Criticism of existing institutions, criticisms of the police, criticisms of America’s core beliefs are all unpatriotic. America is a beacon of freedom and democracy, and a moral leader and not a racist and oppressive system. “What we’re witnessing today is a result of left-wing indoctrination in our nation’s schools and universities. Many young Americans have been fed lies about America being a wicked nation plagued by racism.” America was founded on liberty, not on racism. Trump had already declared war on the federal bureaucracy banning racial sensitivity training in the name of American exceptionalism.

It is ironic when those in power, those with great wealth, present themselves as aggrieved and appeal to White fears and insecurity. The war against the liberal university is a real one. Just last week, the federal education department sent a letter to Princeton University announcing an investigation of the institution, more specifically the “systemic racism” of the university that runs contrary to the anti-racism laws of the United States. The argument of structural racism is being turned against the universities themselves, not to establish that they are racist, but really to harass them and tie them up so that the members are not free to work for liberal and progressive candidates.

Robert King, Assistant Secretary, Office of Postsecondary Education, using adminfare to tie universities in knots, sent a letter to Christopher L. Eisgruber, President of Princeton University, dated 16 September 2020. ( The university Diversity Office two weeks earlier had launched a program of scholarly and operational initiatives to counteract racism.  (

The federal government letter made the following points:

  • Since 2013, the university had received $75 million of taxpayer funds (presumably for research undertaken by scholars and scientists at the university) and certified that the university was in compliance with the Civil

Rights Act of 1964;

  • Title VI provides no person in the United States shall, on the ground of race, color, or national origin, be excluded from participation in, be denied the benefits of, or be subjected to discrimination under any program or activity receiving Federal financial assistance;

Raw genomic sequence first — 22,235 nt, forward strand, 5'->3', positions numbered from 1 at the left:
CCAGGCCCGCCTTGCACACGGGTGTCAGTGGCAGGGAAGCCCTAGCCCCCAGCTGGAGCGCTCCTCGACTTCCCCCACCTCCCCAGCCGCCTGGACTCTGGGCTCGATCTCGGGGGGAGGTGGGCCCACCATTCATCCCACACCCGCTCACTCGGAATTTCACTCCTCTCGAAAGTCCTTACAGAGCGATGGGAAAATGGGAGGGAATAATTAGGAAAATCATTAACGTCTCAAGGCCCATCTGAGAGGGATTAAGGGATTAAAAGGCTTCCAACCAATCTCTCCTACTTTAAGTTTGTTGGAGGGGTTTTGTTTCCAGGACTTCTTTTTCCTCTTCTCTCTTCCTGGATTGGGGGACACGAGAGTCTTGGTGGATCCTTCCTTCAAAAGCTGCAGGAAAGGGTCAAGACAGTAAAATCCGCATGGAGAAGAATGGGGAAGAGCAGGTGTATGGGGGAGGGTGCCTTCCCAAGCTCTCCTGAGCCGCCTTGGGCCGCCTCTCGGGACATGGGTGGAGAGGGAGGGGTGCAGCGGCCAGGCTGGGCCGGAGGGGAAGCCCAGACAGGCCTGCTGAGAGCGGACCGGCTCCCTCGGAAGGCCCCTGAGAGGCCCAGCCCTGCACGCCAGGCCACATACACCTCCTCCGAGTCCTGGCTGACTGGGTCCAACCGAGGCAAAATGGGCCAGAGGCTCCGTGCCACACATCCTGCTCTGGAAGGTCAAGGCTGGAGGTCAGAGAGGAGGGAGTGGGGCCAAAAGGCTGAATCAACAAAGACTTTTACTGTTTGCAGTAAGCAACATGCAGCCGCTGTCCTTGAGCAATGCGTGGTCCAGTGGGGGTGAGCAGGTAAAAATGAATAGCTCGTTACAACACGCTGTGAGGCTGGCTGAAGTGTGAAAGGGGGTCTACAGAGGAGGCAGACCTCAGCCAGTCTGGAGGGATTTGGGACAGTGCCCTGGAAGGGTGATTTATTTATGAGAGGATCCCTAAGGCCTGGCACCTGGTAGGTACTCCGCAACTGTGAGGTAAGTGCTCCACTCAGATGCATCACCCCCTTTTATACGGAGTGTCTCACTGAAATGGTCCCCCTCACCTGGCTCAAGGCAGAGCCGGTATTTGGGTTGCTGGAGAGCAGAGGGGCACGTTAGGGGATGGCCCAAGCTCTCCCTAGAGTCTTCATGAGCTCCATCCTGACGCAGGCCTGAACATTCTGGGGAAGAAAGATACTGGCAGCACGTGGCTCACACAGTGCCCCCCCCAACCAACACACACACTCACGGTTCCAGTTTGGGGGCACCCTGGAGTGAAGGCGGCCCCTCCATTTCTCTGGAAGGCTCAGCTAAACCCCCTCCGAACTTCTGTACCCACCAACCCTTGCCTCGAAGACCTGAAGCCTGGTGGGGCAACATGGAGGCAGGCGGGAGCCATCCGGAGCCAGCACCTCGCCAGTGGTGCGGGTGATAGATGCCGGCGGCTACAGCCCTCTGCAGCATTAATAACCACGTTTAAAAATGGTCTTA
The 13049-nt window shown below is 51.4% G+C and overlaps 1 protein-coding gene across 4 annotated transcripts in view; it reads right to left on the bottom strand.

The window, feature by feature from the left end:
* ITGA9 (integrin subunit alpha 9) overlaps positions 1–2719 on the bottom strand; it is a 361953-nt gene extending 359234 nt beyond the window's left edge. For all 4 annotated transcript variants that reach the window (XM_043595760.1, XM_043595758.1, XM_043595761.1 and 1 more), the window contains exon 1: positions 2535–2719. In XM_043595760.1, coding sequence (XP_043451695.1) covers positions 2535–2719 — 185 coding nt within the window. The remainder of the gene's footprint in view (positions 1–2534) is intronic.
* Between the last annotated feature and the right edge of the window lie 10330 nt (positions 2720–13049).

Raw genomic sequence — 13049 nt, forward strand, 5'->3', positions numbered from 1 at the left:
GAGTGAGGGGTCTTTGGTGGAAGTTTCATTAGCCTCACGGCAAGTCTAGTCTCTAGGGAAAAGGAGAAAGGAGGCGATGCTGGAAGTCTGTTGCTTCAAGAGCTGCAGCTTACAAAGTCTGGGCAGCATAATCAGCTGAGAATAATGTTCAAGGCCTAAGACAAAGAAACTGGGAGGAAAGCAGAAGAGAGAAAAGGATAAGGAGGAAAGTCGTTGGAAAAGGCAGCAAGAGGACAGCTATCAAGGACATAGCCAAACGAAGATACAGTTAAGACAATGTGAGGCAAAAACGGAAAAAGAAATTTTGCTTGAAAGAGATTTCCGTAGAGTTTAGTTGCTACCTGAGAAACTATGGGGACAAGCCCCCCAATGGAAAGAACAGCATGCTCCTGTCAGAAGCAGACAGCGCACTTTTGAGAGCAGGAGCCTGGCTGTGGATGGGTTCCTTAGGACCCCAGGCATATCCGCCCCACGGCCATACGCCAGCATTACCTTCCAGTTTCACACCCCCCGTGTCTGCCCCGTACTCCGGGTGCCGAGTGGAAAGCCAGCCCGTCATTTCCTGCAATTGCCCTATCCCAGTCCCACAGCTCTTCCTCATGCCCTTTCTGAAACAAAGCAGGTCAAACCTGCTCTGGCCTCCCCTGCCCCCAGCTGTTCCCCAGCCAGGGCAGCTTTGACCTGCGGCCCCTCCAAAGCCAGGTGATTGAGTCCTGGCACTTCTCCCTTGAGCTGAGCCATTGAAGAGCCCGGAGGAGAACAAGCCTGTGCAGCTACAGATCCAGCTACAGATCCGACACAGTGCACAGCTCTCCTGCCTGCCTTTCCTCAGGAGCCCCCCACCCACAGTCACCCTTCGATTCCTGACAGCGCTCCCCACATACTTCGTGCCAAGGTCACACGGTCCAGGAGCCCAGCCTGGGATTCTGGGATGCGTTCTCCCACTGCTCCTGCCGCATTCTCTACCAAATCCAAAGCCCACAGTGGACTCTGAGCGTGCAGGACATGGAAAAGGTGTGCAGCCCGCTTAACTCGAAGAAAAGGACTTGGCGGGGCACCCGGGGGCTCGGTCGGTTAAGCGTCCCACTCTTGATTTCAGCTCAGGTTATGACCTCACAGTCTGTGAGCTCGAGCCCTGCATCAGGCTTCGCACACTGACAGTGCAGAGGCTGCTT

• The university has also made equal non-discriminatory and opportunity representations to students, parents and consumers;
  • The university’s own letter of 2 September claimed the university had been racist;
  • Logically, that meant that the university was not in compliance with Title IV or with laws requiring honest advertising.

Of course, the logic is absurd. It is possible to be non-discriminatory in policies yet have continuing discriminatory practices.  

The federal government also attacked the new initiative to explore ways to extend Princeton’s teaching to a new range of students disproportionately affected by systemic racism and that, because of racism, race-based diversity measures would be utilized in hiring, procurement and teaching. This, in itself, was now regarded by the government as racist since the policy favoured some races over others.

Given that the university had admitted to racism, its applications for funds may have been false and were knowingly false at the time. The university also had engaged in misleading advertising. Such a claim would have no merit. The illogic was too evident. However, on the basis of such a charge, the university was asked to deliver to the department reams of documents and personnel to answer questions under oath. “Princeton should provide requested records, make available the identified Princeton personnel for transcribed interviews under oath, and answer the specified questions in accordance with the deadlines specified below.” Princeton should also “make every effort to answer our requests fully and completely”

The letter warned that the government could and would request repayment of funds if indeed the university was deemed in non-compliance with Title IV and with provisions of false and misleading advertising. “(T)he serious, even shocking nature of Princeton’s admissions compel the Department to move with all appropriate speed.” The university was given 21 calendar [not work] days – i.e. 15 work days (excluding in my list the elaboration of a request) – to supply the following:

  • Each record that you identified, referred to, described, relied upon, reviewed, or used in any way in preparing your written response. Please also identify and describe in detail each such record;
  • All records concerning, relating to, or referencing the President’s Letter from 1 April 2020 to the present;
  • All records concerning, relating to, or referencing the Diversity Measures;